According to a transcript of radio communication during the enforcement, when Pilote spotted what he described as a camera on the exterior of the tiny house where Sleydo’ and Sampson were located, he requested permission to fire a weapon to disable it. He was instead given instructions to manually disable the exterior device by cutting its cable.
Pilote testified that disabling the camera was meant to ensure officer safety.
“We’ve seen in the past where people inside the structure monitor our movement... or broadcast our movement to other people,” he said. “That’s why we usually let them see the police and then disable the camera.”
The officers discussed whether it was necessary to obtain a warrant to enter the cabins but ultimately received instructions from command that the injunction was sufficient to make the arrests, according to radio communications shared with the court. While officers specializing in entering structures were on scene, the court heard that they did not carry proper “breaching” devices, such as chainsaws equipped with depth gauges.
Instead, officers used heavy-duty axes, a sledgehammer and a chainsaw they found lying near the buildings to break down the doors. In the cabin where Sleydo’ and Sampson were located, Pilote used a chainsaw to cut through a two-by-six plank used to reinforce the door, as a police dog barked loudly, according to video played for the court.
Once the door was breached, Pilote stood in the doorway, pointing a rifle with a flashlight in the “ready position,” which he testified meant a slightly lowered angle. He described the barking police dog as a tool to change a person’s behaviour or track anyone who runs away.
“The behaviour you observed was people standing on the beds with their hands up,” defence lawyer Quinn Candler said. “What part of that behaviour would you like modified, either by the weapon you were carrying or by the dog that was barking?”
Pilote responded that he wanted the occupants to come out of the building.
But behaviour modification wasn’t the dog’s only purpose, Candler suggested.
“You initially wanted to send the police dog in to drag people out of the cabin, right?” Candler said.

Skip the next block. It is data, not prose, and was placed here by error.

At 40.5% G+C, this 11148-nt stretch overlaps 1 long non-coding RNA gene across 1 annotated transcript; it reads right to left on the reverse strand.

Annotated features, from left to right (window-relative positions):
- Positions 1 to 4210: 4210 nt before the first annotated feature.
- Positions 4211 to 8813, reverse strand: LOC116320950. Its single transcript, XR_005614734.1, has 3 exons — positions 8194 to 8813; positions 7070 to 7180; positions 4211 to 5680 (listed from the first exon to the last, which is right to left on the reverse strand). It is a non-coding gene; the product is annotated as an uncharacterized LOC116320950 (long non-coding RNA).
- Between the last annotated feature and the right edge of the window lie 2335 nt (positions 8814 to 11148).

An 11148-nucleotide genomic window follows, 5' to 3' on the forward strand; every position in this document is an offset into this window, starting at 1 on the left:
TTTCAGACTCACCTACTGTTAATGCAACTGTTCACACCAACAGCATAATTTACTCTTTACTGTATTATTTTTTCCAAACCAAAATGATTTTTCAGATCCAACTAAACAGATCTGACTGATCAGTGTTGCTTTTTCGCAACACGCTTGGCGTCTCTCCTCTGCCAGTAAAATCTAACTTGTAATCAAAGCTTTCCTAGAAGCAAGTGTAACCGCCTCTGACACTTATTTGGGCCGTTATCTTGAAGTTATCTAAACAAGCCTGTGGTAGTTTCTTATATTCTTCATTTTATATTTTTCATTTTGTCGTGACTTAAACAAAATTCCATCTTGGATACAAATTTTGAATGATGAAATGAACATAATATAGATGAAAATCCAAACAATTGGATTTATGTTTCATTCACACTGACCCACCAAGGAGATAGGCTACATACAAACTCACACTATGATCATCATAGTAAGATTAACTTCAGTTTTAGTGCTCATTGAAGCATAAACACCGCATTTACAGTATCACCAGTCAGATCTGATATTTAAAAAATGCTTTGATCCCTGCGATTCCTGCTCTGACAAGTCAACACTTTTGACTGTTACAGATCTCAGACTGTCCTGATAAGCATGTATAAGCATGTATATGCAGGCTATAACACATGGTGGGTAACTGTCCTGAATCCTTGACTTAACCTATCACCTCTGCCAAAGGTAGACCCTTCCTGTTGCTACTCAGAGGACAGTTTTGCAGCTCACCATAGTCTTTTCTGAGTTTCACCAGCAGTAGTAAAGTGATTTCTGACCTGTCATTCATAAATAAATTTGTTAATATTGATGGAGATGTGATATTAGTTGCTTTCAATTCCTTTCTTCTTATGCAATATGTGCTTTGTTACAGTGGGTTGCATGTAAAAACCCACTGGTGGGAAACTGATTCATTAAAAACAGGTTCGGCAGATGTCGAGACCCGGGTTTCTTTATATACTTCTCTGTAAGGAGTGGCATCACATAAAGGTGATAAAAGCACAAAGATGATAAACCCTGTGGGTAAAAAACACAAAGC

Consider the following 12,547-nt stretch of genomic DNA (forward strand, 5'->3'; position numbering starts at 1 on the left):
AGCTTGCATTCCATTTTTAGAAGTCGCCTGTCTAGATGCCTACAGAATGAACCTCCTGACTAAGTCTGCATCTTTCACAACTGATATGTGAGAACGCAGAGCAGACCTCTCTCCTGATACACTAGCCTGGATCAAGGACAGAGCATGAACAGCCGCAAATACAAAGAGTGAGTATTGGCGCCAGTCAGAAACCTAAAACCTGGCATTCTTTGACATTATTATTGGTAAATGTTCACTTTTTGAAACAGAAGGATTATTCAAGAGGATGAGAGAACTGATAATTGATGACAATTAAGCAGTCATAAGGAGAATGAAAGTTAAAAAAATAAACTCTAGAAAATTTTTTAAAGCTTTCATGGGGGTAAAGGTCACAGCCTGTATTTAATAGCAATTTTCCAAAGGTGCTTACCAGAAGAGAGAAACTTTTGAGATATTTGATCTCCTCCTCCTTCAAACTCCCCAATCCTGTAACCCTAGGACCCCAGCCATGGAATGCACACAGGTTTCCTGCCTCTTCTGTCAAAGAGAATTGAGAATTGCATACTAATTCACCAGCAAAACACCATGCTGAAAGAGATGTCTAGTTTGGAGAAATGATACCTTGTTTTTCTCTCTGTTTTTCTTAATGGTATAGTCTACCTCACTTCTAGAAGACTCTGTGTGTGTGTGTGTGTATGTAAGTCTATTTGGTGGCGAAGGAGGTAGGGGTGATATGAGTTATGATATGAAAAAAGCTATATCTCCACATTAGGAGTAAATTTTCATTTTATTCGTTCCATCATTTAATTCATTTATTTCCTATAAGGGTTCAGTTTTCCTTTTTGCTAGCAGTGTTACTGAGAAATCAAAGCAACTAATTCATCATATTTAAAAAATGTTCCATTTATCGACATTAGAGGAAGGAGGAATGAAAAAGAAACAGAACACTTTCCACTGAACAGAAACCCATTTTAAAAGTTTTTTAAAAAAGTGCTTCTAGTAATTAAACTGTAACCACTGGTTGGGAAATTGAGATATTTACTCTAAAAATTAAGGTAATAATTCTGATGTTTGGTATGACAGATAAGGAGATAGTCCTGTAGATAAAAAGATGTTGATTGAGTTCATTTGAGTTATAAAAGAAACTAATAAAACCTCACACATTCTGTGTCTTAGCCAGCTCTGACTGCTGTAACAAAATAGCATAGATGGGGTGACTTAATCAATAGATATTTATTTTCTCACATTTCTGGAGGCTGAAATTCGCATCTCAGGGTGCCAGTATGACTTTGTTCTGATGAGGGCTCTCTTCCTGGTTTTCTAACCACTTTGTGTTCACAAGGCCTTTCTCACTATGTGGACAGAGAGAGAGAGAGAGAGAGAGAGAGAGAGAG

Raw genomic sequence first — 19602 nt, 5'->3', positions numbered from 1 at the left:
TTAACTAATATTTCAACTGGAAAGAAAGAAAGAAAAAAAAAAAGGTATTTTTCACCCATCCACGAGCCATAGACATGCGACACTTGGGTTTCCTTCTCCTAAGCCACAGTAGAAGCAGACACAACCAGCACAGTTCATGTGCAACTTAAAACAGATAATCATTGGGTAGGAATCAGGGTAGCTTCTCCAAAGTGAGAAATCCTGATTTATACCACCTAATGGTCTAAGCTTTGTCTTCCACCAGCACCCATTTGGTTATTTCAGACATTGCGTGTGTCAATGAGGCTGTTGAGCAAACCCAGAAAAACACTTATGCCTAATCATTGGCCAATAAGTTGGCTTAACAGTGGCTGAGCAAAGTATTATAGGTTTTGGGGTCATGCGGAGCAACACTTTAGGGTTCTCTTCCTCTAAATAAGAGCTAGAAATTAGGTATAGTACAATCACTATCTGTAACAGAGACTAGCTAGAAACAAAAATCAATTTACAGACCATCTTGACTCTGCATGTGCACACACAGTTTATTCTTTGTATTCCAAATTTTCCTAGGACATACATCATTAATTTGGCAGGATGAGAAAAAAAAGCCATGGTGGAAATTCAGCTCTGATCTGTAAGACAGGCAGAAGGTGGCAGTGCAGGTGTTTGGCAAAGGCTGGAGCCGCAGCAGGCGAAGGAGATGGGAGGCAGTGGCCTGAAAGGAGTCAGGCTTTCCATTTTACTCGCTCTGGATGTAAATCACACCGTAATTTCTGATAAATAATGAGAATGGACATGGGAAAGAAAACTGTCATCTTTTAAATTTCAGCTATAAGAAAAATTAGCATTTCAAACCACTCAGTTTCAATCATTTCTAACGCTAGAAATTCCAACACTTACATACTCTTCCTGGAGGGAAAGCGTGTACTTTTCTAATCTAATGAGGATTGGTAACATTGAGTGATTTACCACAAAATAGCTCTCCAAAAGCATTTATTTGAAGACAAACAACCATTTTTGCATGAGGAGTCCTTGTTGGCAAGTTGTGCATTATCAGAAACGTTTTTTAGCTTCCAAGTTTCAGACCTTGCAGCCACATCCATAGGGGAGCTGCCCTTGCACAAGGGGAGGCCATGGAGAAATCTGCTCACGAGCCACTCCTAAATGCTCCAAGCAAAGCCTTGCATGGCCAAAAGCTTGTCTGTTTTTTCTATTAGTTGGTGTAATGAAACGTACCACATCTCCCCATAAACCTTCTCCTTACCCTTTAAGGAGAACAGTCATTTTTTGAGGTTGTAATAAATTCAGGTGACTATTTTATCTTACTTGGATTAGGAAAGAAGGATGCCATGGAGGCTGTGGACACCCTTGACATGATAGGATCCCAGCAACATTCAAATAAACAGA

The attorney read from a transcript of radio communications between Pilote and command, in which the officer suggested sending the dog in.
“Six occupants in cabin, one refusing to come out. So we’re going to have to go in. We can use the dog or we can use people,” Pilote said over the radio, to which someone replied that they’d prefer not to use the dog and asked for a recommendation.
“It’s a fairly tight spot. Obviously, people will be less invasive, but it’s not going to be pretty,” Pilote responded.
On the stand, Pilote testified that he was providing two options. Those in command ultimately chose the latter, and officers entered the tiny house and arrested people without incident.
At the second cabin, where police used large axes to break down the door, Arnold testified that they found four people sitting “as far from the door as they could have been” with their hands up. The group was told they were under arrest and left the building when asked, he said.
The hearing, which was expected to wrap up this week, is now expected to continue well beyond its currently scheduled dates. Remaining witnesses include five RCMP officers, in addition to Sleydo’, Sampson and Jocko.
“It sounds to me like there’s no question we’re going to need one more full week,” Tammen said as testimony wrapped up Monday. “It might end up being another two weeks.”